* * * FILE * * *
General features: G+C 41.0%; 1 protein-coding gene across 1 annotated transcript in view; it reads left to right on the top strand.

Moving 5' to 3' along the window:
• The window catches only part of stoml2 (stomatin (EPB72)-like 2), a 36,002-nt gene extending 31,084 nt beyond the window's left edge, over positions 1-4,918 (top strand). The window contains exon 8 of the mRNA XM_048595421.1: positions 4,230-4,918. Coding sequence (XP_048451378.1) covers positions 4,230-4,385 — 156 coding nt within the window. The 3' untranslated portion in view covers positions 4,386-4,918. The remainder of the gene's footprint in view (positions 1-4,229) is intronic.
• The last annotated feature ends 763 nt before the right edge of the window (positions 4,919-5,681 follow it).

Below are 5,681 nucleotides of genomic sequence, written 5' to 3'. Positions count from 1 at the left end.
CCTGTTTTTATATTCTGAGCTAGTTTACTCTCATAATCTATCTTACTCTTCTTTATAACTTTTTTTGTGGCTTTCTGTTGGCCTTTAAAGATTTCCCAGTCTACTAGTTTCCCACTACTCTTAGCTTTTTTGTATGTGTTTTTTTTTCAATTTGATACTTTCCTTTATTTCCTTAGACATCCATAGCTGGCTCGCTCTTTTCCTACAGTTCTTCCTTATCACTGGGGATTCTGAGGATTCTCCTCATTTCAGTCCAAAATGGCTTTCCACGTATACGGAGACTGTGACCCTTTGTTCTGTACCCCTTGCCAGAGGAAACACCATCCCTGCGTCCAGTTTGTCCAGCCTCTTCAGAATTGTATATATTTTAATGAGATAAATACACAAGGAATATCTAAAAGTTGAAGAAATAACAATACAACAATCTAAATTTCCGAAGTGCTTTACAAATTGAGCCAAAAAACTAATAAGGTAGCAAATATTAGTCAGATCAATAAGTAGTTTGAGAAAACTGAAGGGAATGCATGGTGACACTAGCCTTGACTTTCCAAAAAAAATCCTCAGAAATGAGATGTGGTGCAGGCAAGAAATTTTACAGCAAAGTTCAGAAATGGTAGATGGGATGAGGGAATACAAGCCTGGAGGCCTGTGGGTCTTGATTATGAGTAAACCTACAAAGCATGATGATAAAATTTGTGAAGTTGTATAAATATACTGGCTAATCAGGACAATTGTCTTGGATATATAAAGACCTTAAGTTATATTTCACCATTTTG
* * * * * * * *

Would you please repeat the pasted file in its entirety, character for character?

General features: G+C 41.0%; 1 protein-coding gene across 1 annotated transcript in view; it reads left to right on the top strand.

Moving 5' to 3' along the window:
• The window catches only part of stoml2 (stomatin (EPB72)-like 2), a 36,002-nt gene extending 31,084 nt beyond the window's left edge, over positions 1-4,918 (top strand). The window contains exon 8 of the mRNA XM_048595421.1: positions 4,230-4,918. Coding sequence (XP_048451378.1) covers positions 4,230-4,385 — 156 coding nt within the window. The 3' untranslated portion in view covers positions 4,386-4,918. The remainder of the gene's footprint in view (positions 1-4,229) is intronic.
• The last annotated feature ends 763 nt before the right edge of the window (positions 4,919-5,681 follow it).

Below are 5,681 nucleotides of genomic sequence, written 5' to 3'. Positions count from 1 at the left end.
CCTGTTTTTATATTCTGAGCTAGTTTACTCTCATAATCTATCTTACTCTTCTTTATAACTTTTTTTGTGGCTTTCTGTTGGCCTTTAAAGATTTCCCAGTCTACTAGTTTCCCACTACTCTTAGCTTTTTTGTATGTGTTTTTTTTTCAATTTGATACTTTCCTTTATTTCCTTAGACATCCATAGCTGGCTCGCTCTTTTCCTACAGTTCTTCCTTATCACTGGGGATTCTGAGGATTCTCCTCATTTCAGTCCAAAATGGCTTTCCACGTATACGGAGACTGTGACCCTTTGTTCTGTACCCCTTGCCAGAGGAAACACCATCCCTGCGTCCAGTTTGTCCAGCCTCTTCAGAATTGTATATATTTTAATGAGATAAATACACAAGGAATATCTAAAAGTTGAAGAAATAACAATACAACAATCTAAATTTCCGAAGTGCTTTACAAATTGAGCCAAAAAACTAATAAGGTAGCAAATATTAGTCAGATCAATAAGTAGTTTGAGAAAACTGAAGGGAATGCATGGTGACACTAGCCTTGACTTTCCAAAAAAAATCCTCAGAAATGAGATGTGGTGCAGGCAAGAAATTTTACAGCAAAGTTCAGAAATGGTAGATGGGATGAGGGAATACAAGCCTGGAGGCCTGTGGGTCTTGATTATGAGTAAACCTACAAAGCATGATGATAAAATTTGTGAAGTTGTATAAATATACTGGCTAATCAGGACAATTGTCTTGGATATATAAAGACCTTAAGTTATATTTCACCATTTTG